Why We Are at War and What to do About It

In Weight-Loss Maintenance on January 26, 2011 at 11:14 am

I am still plodding through Taubes’s Why We Get Fat.  It’s slow going, because his language remains alienating.  He insults me with his word choice and tenor, and by asking me to throw out my narrow assumptions and replace them with his narrow assumptions.

First, his language.  He repeatedly refers to “the overweight and obese.”  Hasn’t he been in this field long enough to know how dehumanizing it is to define people this way:  to say you don’t have adiposity, you are your adiposity.  In this book, he’s writing for the lay audience, not the medical and scientific community whose brains are presumably immune to the influence of such short hand.  Because of this broad audience, it would simply be polite (I won’t marginalize it with the phrase “politically correct”) to talk about people, not conditions or characteristics who happen to walk, breathe, think, eat and poop.

His language is tinged with an anger that smacks of a martyr complex.  Apparently, his ideas are not venerated to his satisfaction, so, he believes, everyone who disagrees with him either lacks imagination, is ignorant and not very well read, is biased to believe that fat people are gluttonous and slothful (and he may have a point there, but not enough to justify his intense outrage), or is stuck in a post-World War II mentality that will not permit the equal consideration of ideas from scientists of German origin.  Huh?  Get real. Read the rest of this entry »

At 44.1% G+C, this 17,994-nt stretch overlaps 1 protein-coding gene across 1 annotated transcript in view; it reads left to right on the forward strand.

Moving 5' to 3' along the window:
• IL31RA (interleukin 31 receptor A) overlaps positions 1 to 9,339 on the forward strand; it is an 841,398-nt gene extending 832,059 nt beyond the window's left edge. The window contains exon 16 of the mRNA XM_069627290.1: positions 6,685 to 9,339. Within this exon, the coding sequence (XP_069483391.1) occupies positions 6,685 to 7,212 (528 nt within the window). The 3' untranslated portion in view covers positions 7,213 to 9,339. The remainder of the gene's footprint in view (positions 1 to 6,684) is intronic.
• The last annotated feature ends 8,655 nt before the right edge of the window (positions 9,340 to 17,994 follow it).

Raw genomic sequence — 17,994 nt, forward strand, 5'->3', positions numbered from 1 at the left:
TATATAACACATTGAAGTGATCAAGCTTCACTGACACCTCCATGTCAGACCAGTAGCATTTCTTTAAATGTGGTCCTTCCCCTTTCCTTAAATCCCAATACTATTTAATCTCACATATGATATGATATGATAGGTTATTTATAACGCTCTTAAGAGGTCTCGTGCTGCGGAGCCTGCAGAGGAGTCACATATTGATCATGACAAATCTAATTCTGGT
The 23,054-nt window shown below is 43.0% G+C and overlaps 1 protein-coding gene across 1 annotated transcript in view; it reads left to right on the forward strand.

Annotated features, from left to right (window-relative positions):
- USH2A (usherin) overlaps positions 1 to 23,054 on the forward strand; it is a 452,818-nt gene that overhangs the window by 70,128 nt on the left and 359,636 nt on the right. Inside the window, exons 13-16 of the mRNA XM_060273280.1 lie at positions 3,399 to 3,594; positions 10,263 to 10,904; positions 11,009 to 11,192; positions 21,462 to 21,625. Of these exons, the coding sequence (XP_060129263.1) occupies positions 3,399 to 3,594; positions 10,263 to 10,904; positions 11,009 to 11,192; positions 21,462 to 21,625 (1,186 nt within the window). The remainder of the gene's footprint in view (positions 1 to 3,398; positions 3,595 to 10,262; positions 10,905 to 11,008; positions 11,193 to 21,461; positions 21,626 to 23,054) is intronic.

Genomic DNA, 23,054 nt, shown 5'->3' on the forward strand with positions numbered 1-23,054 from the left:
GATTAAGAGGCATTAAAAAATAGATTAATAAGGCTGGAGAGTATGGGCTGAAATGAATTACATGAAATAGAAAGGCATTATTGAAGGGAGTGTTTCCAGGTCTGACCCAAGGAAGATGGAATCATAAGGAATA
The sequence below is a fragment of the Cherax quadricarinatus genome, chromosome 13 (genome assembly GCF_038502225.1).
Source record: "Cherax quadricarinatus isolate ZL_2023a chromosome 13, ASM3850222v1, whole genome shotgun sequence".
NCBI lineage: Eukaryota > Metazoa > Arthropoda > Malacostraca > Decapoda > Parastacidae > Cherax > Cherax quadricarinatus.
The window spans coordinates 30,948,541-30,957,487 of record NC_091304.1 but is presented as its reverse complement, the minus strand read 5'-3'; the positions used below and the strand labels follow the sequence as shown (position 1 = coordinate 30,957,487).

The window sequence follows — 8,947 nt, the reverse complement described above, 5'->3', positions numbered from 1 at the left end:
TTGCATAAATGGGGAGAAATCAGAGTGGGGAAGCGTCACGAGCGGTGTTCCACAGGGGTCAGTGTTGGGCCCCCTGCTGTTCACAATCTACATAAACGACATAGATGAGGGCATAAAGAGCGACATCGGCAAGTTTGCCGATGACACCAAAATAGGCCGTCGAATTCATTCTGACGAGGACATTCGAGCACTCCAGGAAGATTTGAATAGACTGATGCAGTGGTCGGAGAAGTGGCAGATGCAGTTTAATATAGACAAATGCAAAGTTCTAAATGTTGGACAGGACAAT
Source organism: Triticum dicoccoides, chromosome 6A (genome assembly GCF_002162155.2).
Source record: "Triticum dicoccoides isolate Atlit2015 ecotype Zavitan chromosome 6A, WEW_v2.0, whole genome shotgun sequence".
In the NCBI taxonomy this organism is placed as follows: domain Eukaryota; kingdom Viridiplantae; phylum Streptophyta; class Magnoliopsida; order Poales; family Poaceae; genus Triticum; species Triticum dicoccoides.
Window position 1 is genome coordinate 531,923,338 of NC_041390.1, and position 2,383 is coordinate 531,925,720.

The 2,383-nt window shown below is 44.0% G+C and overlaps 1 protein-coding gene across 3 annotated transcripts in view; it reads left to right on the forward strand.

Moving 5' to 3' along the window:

Unsolicited Review, Parts I and III

In Weight-Loss Maintenance on January 20, 2011 at 12:32 pm

My Mother advised me, when I was a child, that if I didn’t have anything nice to say, to say nothing at all.   But then she allowed that if I had constructive criticism to offer, I could do so if I began by saying something positive.  So, I will start by thanking Gary Taubes for the contributions he’s made to my life over the years.